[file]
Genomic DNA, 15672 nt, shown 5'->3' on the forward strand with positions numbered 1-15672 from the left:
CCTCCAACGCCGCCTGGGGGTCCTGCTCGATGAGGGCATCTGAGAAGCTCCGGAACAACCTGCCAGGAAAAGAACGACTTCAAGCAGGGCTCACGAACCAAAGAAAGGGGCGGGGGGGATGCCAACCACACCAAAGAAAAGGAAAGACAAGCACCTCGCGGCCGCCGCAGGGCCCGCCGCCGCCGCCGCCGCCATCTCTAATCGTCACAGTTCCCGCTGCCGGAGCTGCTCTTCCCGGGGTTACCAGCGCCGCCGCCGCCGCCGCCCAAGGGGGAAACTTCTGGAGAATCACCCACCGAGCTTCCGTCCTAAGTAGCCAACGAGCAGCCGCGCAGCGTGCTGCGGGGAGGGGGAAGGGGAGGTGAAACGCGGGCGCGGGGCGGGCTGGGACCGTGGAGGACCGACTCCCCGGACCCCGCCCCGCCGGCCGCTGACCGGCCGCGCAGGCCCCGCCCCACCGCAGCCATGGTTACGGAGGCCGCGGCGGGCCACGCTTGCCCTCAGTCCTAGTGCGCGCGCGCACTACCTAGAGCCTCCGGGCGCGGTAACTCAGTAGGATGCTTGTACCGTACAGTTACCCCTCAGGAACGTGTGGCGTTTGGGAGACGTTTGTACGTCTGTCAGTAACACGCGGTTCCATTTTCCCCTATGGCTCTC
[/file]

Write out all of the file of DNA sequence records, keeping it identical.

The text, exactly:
Genomic DNA, 15672 nt, shown 5'->3' on the forward strand with positions numbered 1-15672 from the left:
CCTCCAACGCCGCCTGGGGGTCCTGCTCGATGAGGGCATCTGAGAAGCTCCGGAACAACCTGCCAGGAAAAGAACGACTTCAAGCAGGGCTCACGAACCAAAGAAAGGGGCGGGGGGGATGCCAACCACACCAAAGAAAAGGAAAGACAAGCACCTCGCGGCCGCCGCAGGGCCCGCCGCCGCCGCCGCCGCCATCTCTAATCGTCACAGTTCCCGCTGCCGGAGCTGCTCTTCCCGGGGTTACCAGCGCCGCCGCCGCCGCCGCCCAAGGGGGAAACTTCTGGAGAATCACCCACCGAGCTTCCGTCCTAAGTAGCCAACGAGCAGCCGCGCAGCGTGCTGCGGGGAGGGGGAAGGGGAGGTGAAACGCGGGCGCGGGGCGGGCTGGGACCGTGGAGGACCGACTCCCCGGACCCCGCCCCGCCGGCCGCTGACCGGCCGCGCAGGCCCCGCCCCACCGCAGCCATGGTTACGGAGGCCGCGGCGGGCCACGCTTGCCCTCAGTCCTAGTGCGCGCGCGCACTACCTAGAGCCTCCGGGCGCGGTAACTCAGTAGGATGCTTGTACCGTACAGTTACCCCTCAGGAACGTGTGGCGTTTGGGAGACGTTTGTACGTCTGTCAGTAACACGCGGTTCCATTTTCCCCTATGGCTCTC